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The risk factors of criminal behavior in patients with schizophrenia are not well explored. This study is to explore the risk factors for criminal behavior in patients with schizophrenia in rural China.
We used data from a 14-year prospective follow-up study (1994-2008) of criminal behavior among a cohort (n=510) of patients with schizophrenia in Xinjin County, Chengdu, China.
There were 489 patients (95.9%) who were followed up from 1994 to 2008. The rate of criminal behavior was 13.5% among these patients with schizophrenia during the follow-up period. Compared with female subjects (6 cases, 20.0%), male patients had significantly higher rate of violent criminal behavior (e.g., arson, sexual assault, physical assault, and murder) (24 cases, 80.0%) (p< 0.001). Bivariate analyses showed that the risk of criminal behavior was significantly associated with being unmarried, of younger age, previous violent behavior, homelessness, lower family economic status, no family caregivers, and higher scores on measures (PANSS) of positive, negative, and total symptoms of illness. In multiple logistic regression analyses being unmarried and previous violent behavior were identified as independent predictors of increased criminal behavior in persons with schizophrenia.
The risk factors for criminal behavior among patients with schizophrenia should be understood within a particular social context. Criminal behavior may be predicted by specific characteristics of patients with schizophrenia in rural community. The findings of risk factors for criminal behavior should be considered in planning community mental health care and interventions for high-risk patients and their families.
Abnormal effort-based decision-making represents a potential mechanism underlying motivational deficits (amotivation) in psychotic disorders. Previous research identified effort allocation impairment in chronic schizophrenia and focused mostly on physical effort modality. No study has investigated cognitive effort allocation in first-episode psychosis (FEP).
Cognitive effort allocation was examined in 40 FEP patients and 44 demographically-matched healthy controls, using Cognitive Effort-Discounting (COGED) paradigm which quantified participants’ willingness to expend cognitive effort in terms of explicit, continuous discounting of monetary rewards based on parametrically-varied cognitive demands (levels N of N-back task). Relationship between reward-discounting and amotivation was investigated. Group differences in reward-magnitude and effort-cost sensitivity, and differential associations of these sensitivity indices with amotivation were explored.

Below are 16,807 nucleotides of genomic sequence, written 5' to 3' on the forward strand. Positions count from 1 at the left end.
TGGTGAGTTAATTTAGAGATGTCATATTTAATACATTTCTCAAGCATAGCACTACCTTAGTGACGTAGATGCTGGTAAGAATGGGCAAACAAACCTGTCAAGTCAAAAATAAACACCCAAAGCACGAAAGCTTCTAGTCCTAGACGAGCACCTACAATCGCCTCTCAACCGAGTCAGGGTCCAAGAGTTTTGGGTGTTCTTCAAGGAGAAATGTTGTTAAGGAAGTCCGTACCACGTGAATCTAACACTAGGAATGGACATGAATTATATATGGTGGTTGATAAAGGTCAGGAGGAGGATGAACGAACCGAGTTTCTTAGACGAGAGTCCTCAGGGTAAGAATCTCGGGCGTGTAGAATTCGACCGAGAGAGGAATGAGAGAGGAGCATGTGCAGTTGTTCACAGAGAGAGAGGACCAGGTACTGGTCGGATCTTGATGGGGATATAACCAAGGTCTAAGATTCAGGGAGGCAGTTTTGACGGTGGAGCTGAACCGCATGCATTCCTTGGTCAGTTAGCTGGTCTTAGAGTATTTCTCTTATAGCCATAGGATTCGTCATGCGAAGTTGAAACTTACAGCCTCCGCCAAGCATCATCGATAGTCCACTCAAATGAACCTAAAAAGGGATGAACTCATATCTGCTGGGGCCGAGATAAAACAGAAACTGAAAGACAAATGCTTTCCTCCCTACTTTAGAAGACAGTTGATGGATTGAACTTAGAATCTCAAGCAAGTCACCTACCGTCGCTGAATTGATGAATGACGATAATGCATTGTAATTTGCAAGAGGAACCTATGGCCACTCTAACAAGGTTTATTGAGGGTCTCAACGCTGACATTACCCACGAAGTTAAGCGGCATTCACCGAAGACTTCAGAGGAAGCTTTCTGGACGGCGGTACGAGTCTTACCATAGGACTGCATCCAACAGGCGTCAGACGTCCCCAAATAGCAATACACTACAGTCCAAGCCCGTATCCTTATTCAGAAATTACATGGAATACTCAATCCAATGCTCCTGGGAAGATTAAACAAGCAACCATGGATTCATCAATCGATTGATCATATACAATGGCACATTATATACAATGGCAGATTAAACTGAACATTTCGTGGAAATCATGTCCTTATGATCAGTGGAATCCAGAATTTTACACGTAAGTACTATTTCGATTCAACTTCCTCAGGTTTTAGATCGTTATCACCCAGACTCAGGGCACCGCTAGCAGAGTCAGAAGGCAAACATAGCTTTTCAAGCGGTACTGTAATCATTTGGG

Patients displayed significantly greater reward-discounting than controls. In particular, such discounting was most pronounced in patients with high levels of amotivation even when N-back performance and reward base amount were taken into consideration. Moreover, patients exhibited reduced reward-benefit sensitivity and effort-cost sensitivity relative to controls, and that decreased sensitivity to reward-benefit but not effort-cost was correlated with diminished motivation. Reward-discounting and sensitivity indices were generally unrelated to other symptom dimensions, antipsychotic dose and cognitive deficits.
This study provides the first evidence of cognitive effort-based decision-making impairment in FEP, and indicates that decreased effort expenditure is associated with amotivation. Our findings further suggest that abnormal effort allocation and amotivation might primarily be related to blunted reward valuation. Prospective research is required to clarify the utility of effort-based measures in predicting amotivation and functional outcome in FEP.
Better understanding of interplay among symptoms, cognition and functioning in first-episode psychosis (FEP) is crucial to promoting functional recovery. Network analysis is a promising data-driven approach to elucidating complex interactions among psychopathological variables in psychosis, but has not been applied in FEP.
This study employed network analysis to examine inter-relationships among a wide array of variables encompassing psychopathology, premorbid and onset characteristics, cognition, subjective quality-of-life and psychosocial functioning in 323 adult FEP patients in Hong Kong. Graphical Least Absolute Shrinkage and Selection Operator (LASSO) combined with extended Bayesian information criterion (BIC) model selection was used for network construction. Importance of individual nodes in a generated network was quantified by centrality analyses.